Should We Forgive Authors?

working-man-131372-mWhen I was in high school, my church was a growing, vibrant congregation, due in large part to the dynamic preacher who occupied the pulpit. That is, until his wife ran off and had an affair. Not only did our pastor lose his marriage, he lost his ministry.

I wasn’t privilege to all events that transpired. Did he resign or was he forced out? I don’t know.

Not so many years afterward, one of the gifted teachers I’d been reading was discovered to be having an affair. He too lost his ministry, though I recall that he did repent of his sin. I don’t know what happened in his marriage.

Of course all of us are sinners, but some have a more public fall. Solomon would qualify for that category. He wrote some of the clearest warnings against sexual morality, addressing his words to his son. Many people memorize these words and turn to the passages to study in regard to the issue of sexual purity.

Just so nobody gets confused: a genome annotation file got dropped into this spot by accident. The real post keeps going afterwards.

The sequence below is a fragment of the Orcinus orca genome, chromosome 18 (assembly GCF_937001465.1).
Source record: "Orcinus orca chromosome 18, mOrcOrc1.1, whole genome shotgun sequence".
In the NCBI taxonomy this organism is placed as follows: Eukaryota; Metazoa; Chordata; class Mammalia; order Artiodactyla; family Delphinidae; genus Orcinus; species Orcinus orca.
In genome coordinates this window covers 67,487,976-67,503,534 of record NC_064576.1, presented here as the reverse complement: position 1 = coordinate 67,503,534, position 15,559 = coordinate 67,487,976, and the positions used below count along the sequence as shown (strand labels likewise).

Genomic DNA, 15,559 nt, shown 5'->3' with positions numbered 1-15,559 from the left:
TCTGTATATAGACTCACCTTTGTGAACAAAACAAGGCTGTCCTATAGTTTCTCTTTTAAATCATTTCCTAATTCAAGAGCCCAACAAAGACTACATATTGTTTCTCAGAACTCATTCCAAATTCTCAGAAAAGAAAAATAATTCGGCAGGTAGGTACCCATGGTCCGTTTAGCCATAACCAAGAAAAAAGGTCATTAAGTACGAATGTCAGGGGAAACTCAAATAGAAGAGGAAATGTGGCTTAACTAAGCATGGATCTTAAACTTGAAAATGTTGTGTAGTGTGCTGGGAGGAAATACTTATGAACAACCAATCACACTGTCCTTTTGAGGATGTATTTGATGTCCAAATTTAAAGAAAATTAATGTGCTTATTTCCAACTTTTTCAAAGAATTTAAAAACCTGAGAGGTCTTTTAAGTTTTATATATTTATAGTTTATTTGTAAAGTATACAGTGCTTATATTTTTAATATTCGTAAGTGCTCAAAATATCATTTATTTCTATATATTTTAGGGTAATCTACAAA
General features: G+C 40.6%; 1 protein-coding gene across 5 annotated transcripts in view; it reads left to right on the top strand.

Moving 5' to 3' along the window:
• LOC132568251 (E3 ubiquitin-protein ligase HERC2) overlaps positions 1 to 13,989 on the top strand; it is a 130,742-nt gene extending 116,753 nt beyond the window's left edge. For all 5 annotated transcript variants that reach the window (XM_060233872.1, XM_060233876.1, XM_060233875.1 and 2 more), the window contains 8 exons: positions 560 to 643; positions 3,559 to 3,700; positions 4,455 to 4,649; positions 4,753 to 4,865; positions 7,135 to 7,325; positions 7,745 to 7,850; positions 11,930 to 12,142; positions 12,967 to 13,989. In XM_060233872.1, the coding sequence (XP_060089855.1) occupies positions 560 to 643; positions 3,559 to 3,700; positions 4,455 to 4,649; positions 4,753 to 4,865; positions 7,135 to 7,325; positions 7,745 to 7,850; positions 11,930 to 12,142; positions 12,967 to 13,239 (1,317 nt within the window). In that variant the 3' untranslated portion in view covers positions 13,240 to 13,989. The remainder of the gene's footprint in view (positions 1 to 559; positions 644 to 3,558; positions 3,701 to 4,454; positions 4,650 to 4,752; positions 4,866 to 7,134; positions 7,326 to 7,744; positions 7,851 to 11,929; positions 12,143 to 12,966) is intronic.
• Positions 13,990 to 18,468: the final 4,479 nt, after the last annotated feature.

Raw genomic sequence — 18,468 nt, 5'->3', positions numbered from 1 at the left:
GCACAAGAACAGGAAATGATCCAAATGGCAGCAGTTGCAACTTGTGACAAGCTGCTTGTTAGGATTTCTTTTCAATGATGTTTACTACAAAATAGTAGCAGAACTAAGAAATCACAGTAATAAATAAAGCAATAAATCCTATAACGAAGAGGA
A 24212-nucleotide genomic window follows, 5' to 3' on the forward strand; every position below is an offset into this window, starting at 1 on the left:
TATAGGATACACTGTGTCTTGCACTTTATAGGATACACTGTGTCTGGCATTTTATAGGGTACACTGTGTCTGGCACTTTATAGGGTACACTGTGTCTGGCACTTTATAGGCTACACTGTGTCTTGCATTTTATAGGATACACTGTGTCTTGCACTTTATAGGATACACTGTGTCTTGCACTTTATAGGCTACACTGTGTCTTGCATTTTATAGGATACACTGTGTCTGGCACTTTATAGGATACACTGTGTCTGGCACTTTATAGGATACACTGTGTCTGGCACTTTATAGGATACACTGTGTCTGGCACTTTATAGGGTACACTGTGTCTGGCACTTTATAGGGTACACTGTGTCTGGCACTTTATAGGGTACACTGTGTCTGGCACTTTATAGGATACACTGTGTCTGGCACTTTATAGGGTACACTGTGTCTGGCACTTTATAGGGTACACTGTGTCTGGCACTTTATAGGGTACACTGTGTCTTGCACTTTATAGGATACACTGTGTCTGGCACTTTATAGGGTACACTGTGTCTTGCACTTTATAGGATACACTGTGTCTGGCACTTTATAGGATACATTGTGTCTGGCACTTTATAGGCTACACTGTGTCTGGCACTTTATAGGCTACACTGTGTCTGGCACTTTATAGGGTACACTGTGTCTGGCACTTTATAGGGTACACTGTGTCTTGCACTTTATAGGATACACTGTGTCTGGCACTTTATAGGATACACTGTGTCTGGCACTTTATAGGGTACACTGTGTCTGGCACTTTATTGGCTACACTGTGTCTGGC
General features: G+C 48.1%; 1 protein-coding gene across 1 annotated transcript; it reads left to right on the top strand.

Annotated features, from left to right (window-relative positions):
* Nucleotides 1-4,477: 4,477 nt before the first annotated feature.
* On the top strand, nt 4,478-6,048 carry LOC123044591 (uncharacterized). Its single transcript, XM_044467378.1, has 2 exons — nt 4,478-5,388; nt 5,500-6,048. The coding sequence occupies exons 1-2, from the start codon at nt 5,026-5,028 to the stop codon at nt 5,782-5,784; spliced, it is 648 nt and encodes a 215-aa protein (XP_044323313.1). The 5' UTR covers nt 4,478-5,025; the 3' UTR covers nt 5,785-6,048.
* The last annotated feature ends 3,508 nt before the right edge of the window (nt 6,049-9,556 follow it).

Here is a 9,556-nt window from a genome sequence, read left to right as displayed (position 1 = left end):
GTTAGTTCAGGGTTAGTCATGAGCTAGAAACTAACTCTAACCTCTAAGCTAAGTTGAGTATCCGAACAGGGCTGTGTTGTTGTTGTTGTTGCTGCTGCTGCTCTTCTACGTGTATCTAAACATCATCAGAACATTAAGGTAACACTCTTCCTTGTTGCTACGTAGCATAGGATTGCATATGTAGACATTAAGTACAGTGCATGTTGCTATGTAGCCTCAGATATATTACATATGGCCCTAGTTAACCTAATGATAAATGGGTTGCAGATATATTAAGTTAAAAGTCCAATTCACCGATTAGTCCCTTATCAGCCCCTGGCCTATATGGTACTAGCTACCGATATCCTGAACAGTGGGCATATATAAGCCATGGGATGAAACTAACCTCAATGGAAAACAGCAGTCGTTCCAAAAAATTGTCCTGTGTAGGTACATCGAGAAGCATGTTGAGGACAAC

Except, Solomon was the man who had . . . what, 600 wives and 300 mistresses? But no adultery, apparently. Well, OK.

Of course, Solomon’s words were inspired by the Holy Spirit, so there’s a greater reason to listen to what he had to say than that his life validated his words. Because it did not.

So I’m wondering, do we reserve our forgiveness for a writer’s wayward life just for those the Holy Spirit inspired? Or can we look at what others write and glean truth from their words though their life might not hold up to close scrutiny?

I mean, let’s face it. No one’s life holds up to close scrutiny. That’s why we need a Savior. But no author that I know of puts their most egregious sins in the bio that goes on the cover of their book. So what happens if readers learn of a life style or a proclivity or a habit with which they disagree?